Updated 5 July 2022: By all that is holy, ignore this post and instead consult this 2022 post!
Today I encountered in a contract the following use of offset:
Unless it has notified Company otherwise, the Vendor shall offset the Search Fees payable by the Company under this Agreement against the Vendor’s payment obligations to Company under this agreement.
To asses the merit of this use of offset, first let’s consider a different word, setoff. Here’s part of the entry for setoff in Garner’s Dictionary of Legal Usage:
setoff, n., = (1) a counterdemand, generally of a liquidated debt growing out of an independent transaction for which a lawsuit might be maintained; or (2) the general right of a debtor to reduce the amount of a debt by any sum that the creditor owes the debtor. …
As a verb, the term is written as two words—e.g.: “on the other hand, a subsequent agreement between the parties to set-off [read set off] a claim of the buyer in satisfaction of part of the purchase price may satisfy the statute.”
So, how does that compare to offset? As regards its use as a noun, GDLU says that offset is equivalent to setoff and is commonplace, and it offers some examples.
As regards use of offset as a verb, it says that it “might be considered inferior to set off, although it cannot rightly be condemned as an error.” But consider the two examples offered in GDLU. Here’s one of them:
“The division of property was, or will be, approximately equal and the two amounts would offset each other.” Welsh v. Welsh, 869 S.W.2d 802 (Mo. Ct. App. 1994).
But in both this example and the second example, offset is used as a stative verb. By contrast, in the example that prompted this post, offset is used as a dynamic verb. Here’s what the useful University of Victoria page on dynamic and stative verbs (here) has to say:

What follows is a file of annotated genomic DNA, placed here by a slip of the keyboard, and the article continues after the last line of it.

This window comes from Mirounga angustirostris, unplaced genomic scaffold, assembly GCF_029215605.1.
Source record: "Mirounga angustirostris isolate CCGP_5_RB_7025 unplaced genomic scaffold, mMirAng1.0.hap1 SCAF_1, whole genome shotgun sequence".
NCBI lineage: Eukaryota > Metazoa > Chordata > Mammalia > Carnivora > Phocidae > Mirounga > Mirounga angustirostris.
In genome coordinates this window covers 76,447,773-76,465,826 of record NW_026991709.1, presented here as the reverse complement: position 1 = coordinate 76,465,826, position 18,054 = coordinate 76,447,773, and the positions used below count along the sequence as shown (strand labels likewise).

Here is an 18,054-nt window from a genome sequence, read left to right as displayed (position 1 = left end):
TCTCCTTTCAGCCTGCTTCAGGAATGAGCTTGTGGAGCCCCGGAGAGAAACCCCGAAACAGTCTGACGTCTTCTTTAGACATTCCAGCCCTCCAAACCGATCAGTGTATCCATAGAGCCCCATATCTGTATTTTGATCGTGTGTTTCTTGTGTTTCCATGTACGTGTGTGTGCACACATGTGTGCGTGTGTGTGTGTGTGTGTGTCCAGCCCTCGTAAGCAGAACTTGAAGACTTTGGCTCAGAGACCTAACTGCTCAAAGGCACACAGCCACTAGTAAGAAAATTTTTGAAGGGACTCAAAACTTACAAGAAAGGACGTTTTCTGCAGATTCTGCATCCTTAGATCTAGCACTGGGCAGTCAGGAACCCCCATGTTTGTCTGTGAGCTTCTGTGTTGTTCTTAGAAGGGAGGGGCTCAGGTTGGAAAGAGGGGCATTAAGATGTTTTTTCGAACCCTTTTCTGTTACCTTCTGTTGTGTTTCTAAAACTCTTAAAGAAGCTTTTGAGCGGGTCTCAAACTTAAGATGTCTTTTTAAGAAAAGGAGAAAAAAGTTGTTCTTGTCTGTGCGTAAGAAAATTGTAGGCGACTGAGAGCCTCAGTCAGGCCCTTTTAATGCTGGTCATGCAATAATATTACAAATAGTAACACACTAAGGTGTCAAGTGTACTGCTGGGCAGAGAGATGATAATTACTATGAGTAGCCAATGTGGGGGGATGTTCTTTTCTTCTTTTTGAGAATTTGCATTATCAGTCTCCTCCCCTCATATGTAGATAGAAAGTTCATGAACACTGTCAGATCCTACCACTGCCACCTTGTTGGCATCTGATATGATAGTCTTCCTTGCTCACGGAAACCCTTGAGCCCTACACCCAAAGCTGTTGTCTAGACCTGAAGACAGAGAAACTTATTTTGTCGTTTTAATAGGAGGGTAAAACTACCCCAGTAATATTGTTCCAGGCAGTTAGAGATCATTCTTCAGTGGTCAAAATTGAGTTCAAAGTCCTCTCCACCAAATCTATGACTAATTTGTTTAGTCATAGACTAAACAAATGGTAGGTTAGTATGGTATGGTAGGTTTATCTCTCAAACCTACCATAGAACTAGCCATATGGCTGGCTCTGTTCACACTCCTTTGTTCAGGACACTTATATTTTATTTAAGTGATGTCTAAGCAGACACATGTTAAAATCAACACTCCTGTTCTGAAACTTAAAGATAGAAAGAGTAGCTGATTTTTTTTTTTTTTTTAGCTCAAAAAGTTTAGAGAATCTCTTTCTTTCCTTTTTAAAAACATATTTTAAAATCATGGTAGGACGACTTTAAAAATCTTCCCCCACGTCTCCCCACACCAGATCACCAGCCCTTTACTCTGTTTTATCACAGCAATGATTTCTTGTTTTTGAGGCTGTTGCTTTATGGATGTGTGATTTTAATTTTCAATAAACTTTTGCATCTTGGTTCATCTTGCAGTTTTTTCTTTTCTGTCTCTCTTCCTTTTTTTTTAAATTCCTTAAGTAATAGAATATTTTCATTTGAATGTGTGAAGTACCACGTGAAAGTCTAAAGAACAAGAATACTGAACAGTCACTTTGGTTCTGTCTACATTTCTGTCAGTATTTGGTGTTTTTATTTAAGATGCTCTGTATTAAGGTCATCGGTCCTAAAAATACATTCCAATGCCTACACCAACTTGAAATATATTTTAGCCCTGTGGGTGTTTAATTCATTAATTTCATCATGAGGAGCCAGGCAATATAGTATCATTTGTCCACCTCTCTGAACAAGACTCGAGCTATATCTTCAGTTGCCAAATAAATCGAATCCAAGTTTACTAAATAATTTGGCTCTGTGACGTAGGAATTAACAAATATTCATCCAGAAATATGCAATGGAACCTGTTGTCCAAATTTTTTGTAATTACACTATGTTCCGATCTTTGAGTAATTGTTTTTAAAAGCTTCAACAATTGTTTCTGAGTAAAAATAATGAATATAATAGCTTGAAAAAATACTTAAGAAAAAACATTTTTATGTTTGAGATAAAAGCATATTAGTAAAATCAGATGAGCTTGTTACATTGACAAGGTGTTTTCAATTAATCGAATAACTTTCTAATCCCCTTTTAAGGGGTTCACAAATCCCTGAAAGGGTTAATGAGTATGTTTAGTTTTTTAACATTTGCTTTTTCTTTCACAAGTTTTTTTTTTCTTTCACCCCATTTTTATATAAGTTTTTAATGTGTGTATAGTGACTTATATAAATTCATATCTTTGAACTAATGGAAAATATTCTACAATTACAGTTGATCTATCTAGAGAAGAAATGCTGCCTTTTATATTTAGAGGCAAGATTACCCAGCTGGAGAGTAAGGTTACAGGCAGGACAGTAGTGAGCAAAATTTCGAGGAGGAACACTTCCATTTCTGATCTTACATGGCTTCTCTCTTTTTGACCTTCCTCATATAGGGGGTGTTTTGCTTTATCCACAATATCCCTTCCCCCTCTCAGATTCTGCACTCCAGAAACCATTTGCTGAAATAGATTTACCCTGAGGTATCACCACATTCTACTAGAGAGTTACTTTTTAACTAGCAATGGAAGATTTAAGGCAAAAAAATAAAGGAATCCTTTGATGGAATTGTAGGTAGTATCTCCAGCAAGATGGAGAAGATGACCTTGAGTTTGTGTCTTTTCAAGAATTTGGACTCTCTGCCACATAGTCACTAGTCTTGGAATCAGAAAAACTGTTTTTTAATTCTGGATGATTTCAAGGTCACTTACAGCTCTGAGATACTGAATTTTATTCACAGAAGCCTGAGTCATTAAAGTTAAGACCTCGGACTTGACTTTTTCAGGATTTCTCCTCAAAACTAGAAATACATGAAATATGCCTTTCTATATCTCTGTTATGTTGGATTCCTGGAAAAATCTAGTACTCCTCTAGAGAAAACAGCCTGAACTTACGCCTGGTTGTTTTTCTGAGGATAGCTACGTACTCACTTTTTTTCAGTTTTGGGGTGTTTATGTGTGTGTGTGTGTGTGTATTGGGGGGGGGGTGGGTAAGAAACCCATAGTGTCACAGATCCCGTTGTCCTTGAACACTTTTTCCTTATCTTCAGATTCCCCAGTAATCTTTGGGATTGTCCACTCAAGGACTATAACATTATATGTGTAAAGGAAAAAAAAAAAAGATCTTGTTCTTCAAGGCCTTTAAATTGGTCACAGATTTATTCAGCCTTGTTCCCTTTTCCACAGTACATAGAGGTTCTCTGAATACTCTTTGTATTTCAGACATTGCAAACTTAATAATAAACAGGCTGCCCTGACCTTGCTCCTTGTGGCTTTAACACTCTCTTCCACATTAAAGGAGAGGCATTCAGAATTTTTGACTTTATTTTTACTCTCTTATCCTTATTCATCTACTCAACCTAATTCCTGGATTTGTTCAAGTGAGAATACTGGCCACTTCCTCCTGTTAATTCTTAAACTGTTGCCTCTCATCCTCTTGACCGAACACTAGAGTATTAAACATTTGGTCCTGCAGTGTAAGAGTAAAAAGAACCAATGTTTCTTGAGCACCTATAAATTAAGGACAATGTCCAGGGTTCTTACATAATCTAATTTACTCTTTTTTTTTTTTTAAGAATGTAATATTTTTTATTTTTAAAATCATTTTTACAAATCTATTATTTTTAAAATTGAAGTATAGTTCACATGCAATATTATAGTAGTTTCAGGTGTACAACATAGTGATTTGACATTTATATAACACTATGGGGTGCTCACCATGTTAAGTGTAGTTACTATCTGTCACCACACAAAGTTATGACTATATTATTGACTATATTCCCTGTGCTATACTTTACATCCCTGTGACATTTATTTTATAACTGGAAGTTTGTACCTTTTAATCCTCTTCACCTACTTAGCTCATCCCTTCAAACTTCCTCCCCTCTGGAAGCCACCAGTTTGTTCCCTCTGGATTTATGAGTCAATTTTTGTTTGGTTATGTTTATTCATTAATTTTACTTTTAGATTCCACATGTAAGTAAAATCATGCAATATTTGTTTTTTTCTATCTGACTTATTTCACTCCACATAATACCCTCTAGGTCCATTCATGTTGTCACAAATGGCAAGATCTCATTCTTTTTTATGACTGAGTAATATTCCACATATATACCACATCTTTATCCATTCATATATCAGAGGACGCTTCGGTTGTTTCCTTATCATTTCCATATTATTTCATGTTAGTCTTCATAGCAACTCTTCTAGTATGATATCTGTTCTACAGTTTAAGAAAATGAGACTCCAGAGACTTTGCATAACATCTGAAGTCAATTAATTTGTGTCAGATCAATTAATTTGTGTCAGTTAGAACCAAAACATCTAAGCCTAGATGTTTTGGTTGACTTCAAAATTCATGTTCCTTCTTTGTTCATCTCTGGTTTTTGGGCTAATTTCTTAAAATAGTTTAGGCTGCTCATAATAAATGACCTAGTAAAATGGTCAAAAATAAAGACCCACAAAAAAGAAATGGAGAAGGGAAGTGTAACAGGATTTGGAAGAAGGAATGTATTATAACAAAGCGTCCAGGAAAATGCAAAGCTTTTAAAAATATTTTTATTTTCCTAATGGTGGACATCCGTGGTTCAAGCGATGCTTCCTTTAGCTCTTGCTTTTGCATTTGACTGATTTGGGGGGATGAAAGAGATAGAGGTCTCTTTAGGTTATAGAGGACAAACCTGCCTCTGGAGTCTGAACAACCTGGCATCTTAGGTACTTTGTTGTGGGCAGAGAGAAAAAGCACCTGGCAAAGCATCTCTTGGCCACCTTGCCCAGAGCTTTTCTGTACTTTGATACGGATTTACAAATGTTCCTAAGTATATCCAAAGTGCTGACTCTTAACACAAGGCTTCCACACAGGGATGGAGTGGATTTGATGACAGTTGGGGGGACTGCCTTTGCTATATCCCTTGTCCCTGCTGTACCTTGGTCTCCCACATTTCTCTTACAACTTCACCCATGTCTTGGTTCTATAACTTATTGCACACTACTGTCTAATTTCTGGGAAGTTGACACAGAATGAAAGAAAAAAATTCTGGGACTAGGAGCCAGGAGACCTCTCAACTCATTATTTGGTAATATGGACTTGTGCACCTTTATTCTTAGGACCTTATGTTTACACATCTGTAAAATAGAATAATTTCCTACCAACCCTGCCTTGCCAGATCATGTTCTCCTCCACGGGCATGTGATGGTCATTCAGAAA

Verbs in English can be classified into two categories: stative verbs and dynamic verbs. Dynamic verbs (sometimes referred to as “action verbs”) usually describe actions we can take, or things that happen; stative verbs usually refer to a state or condition which is not changing or likely to change.
A couple of examples:
- Dynamic: She play tennis every Friday.
- Stative: I hate chocolate.
The Wikipedia page on the subject (here) notes that “The same verb may act as stative or dynamic. An English phrase like ‘he plays the piano” may be either stative or dynamic, according to context.'” Well, offset is that kind of verb.
Why does this matter to us? Use of offset as a stative verb in legal contexts matches its colloquial use, as in My curiosity was offset by my shyness. By contrast, use of offset as a dynamic verb is unorthodox. Because the alternative, set off, is well established, that’s what you should use instead. That being the case, it make sense, for the sake of consistency, to stick with the noun form, setoff, too.
5 thoughts on ““Setoff” and “Offset””